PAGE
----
Navigate is one of this year’s winners of the Intranet Innovation Awards, a global intranet competition run by Step Two Designs, celebrating innovation and new thinking in the intranet space. Each year I co-ordinate the Awards and write the annual report which features the winning entries.
On Navigate new employees have to complete three missions in the first ninety days of employment, each of which is made up of a number of modules. Each module has a mixture of content, including videos, interactive quizzes and other material. The emphasis of Navigate is very much on learning about the organisation, its ethos and different skills, rather than completing different transactions.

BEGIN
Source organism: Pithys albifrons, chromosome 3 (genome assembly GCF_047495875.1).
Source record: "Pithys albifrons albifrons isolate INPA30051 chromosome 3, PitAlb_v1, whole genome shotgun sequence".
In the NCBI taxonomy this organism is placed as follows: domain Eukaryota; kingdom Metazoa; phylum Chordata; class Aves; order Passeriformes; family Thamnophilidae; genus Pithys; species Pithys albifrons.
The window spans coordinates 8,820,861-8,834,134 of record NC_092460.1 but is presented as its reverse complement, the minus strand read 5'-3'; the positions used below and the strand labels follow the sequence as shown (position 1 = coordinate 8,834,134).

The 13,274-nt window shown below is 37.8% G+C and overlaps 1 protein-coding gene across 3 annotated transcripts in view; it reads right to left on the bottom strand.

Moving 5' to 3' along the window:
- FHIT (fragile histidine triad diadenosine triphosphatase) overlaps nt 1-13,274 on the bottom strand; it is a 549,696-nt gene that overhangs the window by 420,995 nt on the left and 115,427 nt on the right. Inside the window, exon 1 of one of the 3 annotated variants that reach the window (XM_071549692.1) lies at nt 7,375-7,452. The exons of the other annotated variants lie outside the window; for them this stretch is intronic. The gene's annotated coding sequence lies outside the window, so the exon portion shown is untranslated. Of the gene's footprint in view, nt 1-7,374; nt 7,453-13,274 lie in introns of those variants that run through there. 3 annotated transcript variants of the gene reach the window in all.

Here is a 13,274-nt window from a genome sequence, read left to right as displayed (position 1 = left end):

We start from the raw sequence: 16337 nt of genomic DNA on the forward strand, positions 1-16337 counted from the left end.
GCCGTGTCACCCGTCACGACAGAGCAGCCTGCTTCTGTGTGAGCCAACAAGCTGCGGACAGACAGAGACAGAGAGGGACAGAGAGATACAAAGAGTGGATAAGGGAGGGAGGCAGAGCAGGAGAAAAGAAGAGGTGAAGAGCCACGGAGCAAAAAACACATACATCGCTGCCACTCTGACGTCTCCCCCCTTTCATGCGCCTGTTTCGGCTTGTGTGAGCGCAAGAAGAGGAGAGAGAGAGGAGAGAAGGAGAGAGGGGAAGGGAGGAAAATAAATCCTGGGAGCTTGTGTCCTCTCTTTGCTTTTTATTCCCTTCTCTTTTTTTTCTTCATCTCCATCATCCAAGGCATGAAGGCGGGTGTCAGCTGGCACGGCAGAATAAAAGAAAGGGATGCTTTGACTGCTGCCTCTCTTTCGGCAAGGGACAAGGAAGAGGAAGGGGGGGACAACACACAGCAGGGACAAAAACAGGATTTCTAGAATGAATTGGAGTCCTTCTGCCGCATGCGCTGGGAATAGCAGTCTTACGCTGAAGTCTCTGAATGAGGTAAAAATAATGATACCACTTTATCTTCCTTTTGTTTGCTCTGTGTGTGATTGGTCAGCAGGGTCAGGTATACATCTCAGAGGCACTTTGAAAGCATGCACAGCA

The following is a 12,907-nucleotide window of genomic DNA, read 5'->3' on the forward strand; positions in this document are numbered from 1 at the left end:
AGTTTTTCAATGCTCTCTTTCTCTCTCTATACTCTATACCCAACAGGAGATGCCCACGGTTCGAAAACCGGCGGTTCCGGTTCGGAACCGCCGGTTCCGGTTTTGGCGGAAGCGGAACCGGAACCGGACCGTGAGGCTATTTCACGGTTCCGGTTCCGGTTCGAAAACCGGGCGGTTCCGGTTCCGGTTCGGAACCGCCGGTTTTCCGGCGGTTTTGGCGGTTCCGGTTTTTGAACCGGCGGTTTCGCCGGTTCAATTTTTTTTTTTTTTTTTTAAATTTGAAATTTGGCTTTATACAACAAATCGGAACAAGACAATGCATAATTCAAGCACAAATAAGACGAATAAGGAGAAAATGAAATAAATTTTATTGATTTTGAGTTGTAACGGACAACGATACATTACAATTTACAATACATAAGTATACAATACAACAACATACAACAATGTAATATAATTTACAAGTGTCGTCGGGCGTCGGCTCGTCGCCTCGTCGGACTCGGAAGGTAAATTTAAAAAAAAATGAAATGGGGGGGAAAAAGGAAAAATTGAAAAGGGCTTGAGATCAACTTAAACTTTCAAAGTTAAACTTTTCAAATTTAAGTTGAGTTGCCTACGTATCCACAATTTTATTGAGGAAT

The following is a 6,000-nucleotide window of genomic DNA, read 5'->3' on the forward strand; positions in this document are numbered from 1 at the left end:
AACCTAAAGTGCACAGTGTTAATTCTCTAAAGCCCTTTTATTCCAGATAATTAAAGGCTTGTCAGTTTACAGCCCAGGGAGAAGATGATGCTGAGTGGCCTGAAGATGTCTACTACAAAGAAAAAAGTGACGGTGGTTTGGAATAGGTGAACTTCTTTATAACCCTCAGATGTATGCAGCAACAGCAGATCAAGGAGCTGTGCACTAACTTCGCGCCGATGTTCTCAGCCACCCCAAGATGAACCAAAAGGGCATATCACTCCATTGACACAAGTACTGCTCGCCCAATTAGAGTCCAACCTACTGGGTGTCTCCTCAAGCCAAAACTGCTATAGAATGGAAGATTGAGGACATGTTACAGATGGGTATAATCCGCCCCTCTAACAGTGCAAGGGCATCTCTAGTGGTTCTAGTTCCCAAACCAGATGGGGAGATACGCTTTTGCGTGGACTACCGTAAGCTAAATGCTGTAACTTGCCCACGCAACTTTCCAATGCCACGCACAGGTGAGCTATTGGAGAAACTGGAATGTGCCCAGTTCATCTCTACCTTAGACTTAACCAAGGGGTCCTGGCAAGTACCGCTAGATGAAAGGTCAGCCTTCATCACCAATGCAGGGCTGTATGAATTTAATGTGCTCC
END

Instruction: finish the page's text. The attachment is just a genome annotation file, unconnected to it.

Although new employees access Mission 1 via the corporate website from when they are hired, Missions 2 and 3 are completed via the intranet, where a webpart is visible from the homepage. Integration with the firm’s Learning Management System means e-learning features heavily as part of the solution.
Each Mission is carried out from a “Mission Control” room image, shown in the screenshot at the top of the post. This isn’t meant to be taken too seriously and the whole tone of the content on Navigation is light.
Seven successful features of Navigate
Here are a few of the features about Navigate which stand out for me:
Solution tightly aligned to company strategy
The onboarding solution emerged from clear organisational aims around establishing a one company culture, enabling ambitious growth (reflected in an expansion of headcount) and accelerating the company’s performance.